Artwork description & Analysis: This work by Banksy refigures the iconic Impressionist painting Bridge Over a Pond of Water Lillies (1899) by Claude Monet. Monet's original reveals a tranquil scene of his own garden, with rich vegetation reflected in the calm water. Banksy has replicated Monet's original painting almost exactly, using the same materials as Monet, however Banksy has added two discarded shopping carts and a traffic cone to the pond.
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Social media was full of people ranting and raving, but I wanted to do something about it, so headed down with my ladders. It’s a three by four foot mural, but you need ladders to get up to the top. I was hoping the paint would still be wet, but water wouldn’t touch it. Loads of people were turning up to help, so I did the top on my ladders while a girl rubbed at the bottom. We tried white spirit. I didn’t even think “What if it brings off the Banksy?” which is stupid really, but gradually the picture came up underneath: it was magical.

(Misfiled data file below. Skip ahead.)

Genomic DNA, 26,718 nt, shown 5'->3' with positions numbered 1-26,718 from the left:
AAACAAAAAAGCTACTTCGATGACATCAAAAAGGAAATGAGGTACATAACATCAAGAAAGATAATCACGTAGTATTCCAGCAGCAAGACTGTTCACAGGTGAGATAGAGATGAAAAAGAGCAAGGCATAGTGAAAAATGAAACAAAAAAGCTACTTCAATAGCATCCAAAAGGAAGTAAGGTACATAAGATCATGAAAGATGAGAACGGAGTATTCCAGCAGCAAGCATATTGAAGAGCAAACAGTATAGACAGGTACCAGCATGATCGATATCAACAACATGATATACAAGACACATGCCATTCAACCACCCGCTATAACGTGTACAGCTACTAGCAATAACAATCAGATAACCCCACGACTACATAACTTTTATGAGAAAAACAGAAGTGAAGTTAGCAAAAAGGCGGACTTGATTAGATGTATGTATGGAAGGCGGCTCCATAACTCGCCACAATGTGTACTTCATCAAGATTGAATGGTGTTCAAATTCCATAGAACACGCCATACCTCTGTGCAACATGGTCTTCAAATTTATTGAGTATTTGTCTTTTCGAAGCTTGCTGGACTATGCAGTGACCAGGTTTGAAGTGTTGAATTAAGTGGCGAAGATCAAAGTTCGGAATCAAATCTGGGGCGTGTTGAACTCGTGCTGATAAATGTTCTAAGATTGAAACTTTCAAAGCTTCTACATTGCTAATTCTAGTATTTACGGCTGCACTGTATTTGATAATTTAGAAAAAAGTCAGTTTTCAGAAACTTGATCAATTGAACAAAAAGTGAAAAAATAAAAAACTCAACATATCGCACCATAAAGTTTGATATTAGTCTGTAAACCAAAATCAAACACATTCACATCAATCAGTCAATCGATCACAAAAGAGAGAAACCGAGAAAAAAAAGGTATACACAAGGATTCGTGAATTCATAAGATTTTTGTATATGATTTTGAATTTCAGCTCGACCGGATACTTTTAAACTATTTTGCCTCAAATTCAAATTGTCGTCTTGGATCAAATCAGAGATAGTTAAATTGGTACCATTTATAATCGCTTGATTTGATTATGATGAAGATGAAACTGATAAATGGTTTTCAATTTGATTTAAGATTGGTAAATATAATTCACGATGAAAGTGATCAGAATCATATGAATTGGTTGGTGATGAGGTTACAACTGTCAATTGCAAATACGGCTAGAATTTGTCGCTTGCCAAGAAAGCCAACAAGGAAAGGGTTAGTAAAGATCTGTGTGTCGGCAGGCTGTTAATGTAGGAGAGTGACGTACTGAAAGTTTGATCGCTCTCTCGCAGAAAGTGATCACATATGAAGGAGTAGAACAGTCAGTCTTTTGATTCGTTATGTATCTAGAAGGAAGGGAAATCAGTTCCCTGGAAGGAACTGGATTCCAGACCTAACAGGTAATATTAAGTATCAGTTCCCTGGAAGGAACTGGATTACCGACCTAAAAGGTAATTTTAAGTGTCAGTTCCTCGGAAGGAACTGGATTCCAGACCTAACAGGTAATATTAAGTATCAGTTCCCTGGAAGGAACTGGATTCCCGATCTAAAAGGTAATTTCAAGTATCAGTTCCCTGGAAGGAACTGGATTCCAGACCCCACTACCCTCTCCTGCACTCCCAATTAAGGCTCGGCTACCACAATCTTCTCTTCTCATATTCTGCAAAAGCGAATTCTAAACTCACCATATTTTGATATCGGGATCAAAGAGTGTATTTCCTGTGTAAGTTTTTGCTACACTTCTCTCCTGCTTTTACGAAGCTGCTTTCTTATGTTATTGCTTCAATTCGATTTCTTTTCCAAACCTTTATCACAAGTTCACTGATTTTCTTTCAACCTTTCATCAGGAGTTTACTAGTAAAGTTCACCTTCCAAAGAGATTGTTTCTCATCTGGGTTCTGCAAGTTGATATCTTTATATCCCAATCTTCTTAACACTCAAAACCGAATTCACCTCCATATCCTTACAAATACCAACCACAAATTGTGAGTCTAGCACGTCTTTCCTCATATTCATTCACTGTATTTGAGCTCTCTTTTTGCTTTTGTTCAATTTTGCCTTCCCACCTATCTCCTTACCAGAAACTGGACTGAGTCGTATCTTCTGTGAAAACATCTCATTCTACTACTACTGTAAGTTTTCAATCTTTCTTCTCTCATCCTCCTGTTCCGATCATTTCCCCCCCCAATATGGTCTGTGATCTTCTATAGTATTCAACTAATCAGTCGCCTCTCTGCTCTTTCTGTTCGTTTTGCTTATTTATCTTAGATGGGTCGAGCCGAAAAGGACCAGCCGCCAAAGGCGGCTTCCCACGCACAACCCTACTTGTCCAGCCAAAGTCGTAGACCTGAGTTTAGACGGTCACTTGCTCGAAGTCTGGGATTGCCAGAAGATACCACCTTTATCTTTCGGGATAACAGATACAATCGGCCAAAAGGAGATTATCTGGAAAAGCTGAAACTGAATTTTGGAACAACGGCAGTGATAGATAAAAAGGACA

Witty and subversive, these new Banksy works targeted political hypocrisy and social injustice. In a 2001 Herald Scotland interview he summed it up: “There is a side of my work that wants to crush the whole system, leaving a trail of the blue and lifeless corpses of judges and coppers in my wake, dragging the city to its knees as it screams my name. Then there is the other darker side.”

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In one of the more unusually-placed positions, the white-stencilled words “This is not a Photo Opportunity” appear approximately 40 metres up a steep, rocky path just off Cliff Road (B3135) in the picturesque Cheddar Gorge in Somerset. It first appeared in around 2004 and although it has weathered significantly since then it’s outline is still visible. This is not a Photo Opportunity – approx location